Wuchereria bancrofti can be found in the subtropical and tropical areas of the world.These include Central Africa, the Nile Delta, India, Pakistan, Thailand, the Arabian Coast, the Philippines, Japan, Korea and China in the Eastern Hemisphere and Haiti, the Dominican Republic, Costa Rica and the Brazilian coast in the western hemisphere.Mosquito breeding takes place in these areas in contaminated water.It is interesting to note that the indigenous people of endemic areas are more vulnerable to Wuchereria bancrofti than non – indigenous individuals living in these areas.
Morphology of Wuchereria bancrofti
The average length of microfilaria is 240 to 300 μm.A delicate and thin sheath surrounds the body.There are numerous nuclei in the body.The cephalic or anterior end is circular and blunt.The posterior or tail end culminates in a point free of nuclei.This is an important feature that helps to differentiate it from other sheathed microfilariae.
The adult Wuchereria bancrofti worms are white and thread-like. The females are usually larger than the males, 40 to 100 mm and 20 to 40 mm respectively.
Life Cycle of Wuchereria bancrofti
The Culex, Aedes and Anopheles spp of mosquitoes serve as Wuchereria bancrofti ‘s intermediary hosts and vectors. The adult worms reside in the lymph system in the human host, where they lay their microfilariae. They live in the blood and in the lymphs.
Clinical symptoms of Wuchereria bancrofti
Adult patients who were most likely exposed to Wuchereria bancrofti as children may become infected and have no symptoms.Microfilariae are usually recovered from these patients in blood samples.In these samples, eosinophilia can also be noted.Physical examination only reveals enlarged lymph nodes, especially in the groin region of the inguinal area.This type of infection is self – limiting, as adult worms eventually die and there are no signs of microfilariae.A patient can undergo the whole process without even knowing it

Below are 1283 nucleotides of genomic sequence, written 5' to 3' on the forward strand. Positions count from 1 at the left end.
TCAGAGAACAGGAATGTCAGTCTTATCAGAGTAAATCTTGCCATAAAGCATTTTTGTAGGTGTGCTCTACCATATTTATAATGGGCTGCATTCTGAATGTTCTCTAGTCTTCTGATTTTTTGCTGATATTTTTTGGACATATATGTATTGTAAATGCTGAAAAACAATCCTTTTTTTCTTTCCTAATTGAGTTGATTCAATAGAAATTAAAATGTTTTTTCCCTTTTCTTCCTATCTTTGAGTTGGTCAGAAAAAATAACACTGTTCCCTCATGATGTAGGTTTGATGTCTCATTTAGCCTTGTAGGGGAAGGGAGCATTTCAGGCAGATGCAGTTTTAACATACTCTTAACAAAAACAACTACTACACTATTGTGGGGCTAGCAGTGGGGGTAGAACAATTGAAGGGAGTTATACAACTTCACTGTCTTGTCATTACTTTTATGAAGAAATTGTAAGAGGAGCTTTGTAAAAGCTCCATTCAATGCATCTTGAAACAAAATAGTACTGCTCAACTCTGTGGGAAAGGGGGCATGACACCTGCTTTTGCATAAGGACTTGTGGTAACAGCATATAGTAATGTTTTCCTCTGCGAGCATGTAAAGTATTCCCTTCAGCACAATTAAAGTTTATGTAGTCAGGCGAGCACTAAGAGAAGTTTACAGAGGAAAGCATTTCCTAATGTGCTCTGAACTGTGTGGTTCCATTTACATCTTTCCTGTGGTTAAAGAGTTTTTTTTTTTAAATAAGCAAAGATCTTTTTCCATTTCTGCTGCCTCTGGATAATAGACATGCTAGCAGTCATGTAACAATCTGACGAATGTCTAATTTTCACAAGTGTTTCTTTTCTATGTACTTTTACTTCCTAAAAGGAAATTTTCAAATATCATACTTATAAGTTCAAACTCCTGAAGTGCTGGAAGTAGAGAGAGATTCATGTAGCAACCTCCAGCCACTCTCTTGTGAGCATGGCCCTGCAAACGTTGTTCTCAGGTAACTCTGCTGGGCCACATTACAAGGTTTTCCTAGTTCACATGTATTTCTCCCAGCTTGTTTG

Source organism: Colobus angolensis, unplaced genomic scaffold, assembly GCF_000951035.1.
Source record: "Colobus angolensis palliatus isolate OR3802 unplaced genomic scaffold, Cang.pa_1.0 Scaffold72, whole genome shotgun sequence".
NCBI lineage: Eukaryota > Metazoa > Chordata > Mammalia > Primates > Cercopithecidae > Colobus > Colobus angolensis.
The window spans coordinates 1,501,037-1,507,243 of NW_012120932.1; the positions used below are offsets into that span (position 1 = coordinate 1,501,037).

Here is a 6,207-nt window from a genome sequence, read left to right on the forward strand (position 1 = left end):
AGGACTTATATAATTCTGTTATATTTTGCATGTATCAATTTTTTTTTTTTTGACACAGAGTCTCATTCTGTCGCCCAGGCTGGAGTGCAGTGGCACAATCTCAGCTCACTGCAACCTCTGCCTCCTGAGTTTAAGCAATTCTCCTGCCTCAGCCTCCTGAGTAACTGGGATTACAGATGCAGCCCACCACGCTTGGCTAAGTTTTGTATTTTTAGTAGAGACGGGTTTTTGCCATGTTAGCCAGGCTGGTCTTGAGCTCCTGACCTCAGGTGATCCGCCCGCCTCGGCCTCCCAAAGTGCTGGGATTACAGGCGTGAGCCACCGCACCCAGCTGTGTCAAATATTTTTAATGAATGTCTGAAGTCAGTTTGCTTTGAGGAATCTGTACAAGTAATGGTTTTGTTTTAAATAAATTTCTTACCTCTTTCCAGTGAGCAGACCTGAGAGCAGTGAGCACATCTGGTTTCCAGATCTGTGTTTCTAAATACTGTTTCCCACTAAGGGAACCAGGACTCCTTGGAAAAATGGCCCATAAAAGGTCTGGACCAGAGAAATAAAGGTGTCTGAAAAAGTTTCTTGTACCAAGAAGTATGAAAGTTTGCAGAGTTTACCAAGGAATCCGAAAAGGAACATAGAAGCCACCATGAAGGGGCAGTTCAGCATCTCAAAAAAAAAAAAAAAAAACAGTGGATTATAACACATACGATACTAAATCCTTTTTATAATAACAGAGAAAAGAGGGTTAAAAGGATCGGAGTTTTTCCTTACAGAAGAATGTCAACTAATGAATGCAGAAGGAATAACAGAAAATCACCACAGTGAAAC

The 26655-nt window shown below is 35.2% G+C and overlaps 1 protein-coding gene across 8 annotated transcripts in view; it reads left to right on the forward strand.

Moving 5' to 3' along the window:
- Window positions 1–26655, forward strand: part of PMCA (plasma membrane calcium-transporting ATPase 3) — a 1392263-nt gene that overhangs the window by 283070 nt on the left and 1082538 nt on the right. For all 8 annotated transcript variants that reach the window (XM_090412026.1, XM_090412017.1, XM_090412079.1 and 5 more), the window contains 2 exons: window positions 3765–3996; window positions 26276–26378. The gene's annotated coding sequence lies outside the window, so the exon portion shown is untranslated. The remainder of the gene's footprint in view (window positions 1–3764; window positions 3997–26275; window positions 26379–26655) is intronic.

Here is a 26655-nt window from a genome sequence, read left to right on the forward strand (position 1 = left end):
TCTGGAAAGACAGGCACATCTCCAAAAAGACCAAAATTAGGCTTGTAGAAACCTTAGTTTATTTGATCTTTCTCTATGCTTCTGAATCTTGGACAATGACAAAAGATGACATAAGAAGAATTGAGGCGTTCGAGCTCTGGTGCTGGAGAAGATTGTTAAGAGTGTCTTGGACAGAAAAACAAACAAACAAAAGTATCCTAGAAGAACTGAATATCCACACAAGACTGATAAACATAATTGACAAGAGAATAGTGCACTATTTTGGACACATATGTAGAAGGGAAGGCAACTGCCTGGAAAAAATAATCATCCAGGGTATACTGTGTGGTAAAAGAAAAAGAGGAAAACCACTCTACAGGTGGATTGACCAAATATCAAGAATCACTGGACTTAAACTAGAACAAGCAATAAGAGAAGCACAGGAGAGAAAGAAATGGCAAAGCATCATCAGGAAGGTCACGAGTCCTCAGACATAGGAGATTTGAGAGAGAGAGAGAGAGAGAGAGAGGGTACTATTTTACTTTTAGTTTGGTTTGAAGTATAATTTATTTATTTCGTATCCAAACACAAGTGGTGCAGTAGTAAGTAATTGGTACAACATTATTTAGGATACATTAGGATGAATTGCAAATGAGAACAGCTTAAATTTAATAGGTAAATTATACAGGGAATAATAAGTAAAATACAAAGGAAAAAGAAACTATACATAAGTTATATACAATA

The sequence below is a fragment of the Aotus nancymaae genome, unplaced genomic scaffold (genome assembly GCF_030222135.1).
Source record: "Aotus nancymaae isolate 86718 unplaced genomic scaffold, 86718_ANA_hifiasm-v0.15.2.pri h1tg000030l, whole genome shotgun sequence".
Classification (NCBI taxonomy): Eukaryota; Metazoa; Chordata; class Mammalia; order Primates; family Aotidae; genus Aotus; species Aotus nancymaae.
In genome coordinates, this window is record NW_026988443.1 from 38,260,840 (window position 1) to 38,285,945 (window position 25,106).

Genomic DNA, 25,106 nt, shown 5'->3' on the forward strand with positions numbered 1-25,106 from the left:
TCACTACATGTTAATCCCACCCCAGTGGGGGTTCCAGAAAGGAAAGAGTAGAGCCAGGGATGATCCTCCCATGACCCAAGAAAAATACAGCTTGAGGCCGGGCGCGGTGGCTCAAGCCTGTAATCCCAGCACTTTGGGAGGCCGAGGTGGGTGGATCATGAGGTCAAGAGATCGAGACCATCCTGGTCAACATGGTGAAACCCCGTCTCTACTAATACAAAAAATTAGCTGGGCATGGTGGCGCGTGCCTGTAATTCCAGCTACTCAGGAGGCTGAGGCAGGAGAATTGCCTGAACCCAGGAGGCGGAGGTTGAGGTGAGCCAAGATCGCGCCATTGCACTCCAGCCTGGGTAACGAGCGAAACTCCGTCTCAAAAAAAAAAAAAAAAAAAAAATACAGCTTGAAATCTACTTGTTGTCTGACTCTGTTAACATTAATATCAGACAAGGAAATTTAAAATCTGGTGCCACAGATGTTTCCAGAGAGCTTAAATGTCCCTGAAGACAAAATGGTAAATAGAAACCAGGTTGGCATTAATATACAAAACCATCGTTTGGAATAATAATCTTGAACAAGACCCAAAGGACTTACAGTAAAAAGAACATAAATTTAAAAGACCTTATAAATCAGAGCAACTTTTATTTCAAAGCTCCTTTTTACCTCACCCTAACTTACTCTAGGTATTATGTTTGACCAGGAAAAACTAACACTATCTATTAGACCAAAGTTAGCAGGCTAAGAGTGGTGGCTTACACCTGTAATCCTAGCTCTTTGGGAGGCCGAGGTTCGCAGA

Symptomatic Bancroftian Filariasis
A variety of symptoms can occur in patients infected with Wuchereria bancrofti.In general, they develop fever, chills and eosinophilia.The invasion of the parasite can lead to the formation of granulomatous lesions, lymphangitis and lymphadenopathy.There may also be bacterial infections with Streptococcus.Elephantiasis or swelling of the lower limbs, especially of the legs, develop due to a blockage of the lymphatic vessels.Genitals and breasts can also be affected.The death of adult worms can lead to calcification or the formation of abscesses.
Laboratory Diagnosis of Bancroftian Filariasis
An examination of a Giemsa-stained blood for Wuchereria bancrofti microfilariae is the laboratory diagnostic method of choice.A more sensitive method of obtaining microfilariae involves filtering heparinized blood through a special filter known as a nuclepore filter, and then staining and checking the filter contents.The Knott technique can also be used.Light infections can be diagnosed by immersing 1 ml of blood in 10 ml of a 2% formalin solution that lyses the red blood cells.Then a microscopic examination of the stained sediment is carried out.In all of these procedures, the optimal sample is taken at night because this organism generally exhibits nocturnal periodicity.Peak times for sampling are between 21:00 and 4:00 in the morning which correlates with the appearance of its vector, the mosquito.However, subperiodic organisms are sometimes discovered throughout the day.They are more prevalent in the late afternoon.Serological tests, including antigen and antibody detection and PCR assays, have been developed.The sensitivity and specificity of these tests varies widely.With all of these techniques, it is interesting to note that clinical symptoms and patient history are the primary means of diagnosis in endemic areas.
Treatment of Bancroftian Filariasis
Drugs known to be active against Wuchereria bancrofti include diethylcarbamazine (DEC) and ivermectin (Stromectol) when used in combination with albendazole.DEC and ivermectin kill microfilariae.Increased doses are necessary to kill adults.The surgical removal of excess tissue may be suitable for the scrotum, but is rarely successful when performed on the extremities.The use of special boots, known as Unna’s paste boots, as well as elastic bandages and simple elevation, have proven successful in reducing the size of an infected enlarged limb.
Prevention and Control of Bancroftian Filariasis
Prevention and control measures for Wuchereria bancrofti include personal protection when entering known endemic areas, destroying the breeding grounds of mosquitoes, possibly using insecticides and educating the inhabitants of endemic areas.Avoiding mosquito-infested areas is ideal.Mosquito nets and insect repellents are more useful and useful in endemic areas.
Notes of Interest and New Trends
The origin of Wuchereria bancrofti dates back to the second millennium BC.This parasite seems to have spread through people all over the world who have explored and relocated over the years.For example, in Polynesia, early explorers of the 17th and 18th centuries learned about bancroftian filariasis.Around 1930 in Charleston, South Carolina, an epidemic caused by Wuchereria bancrofti died. It is suspected that African slaves sent to Charleston brought the infection to the United States.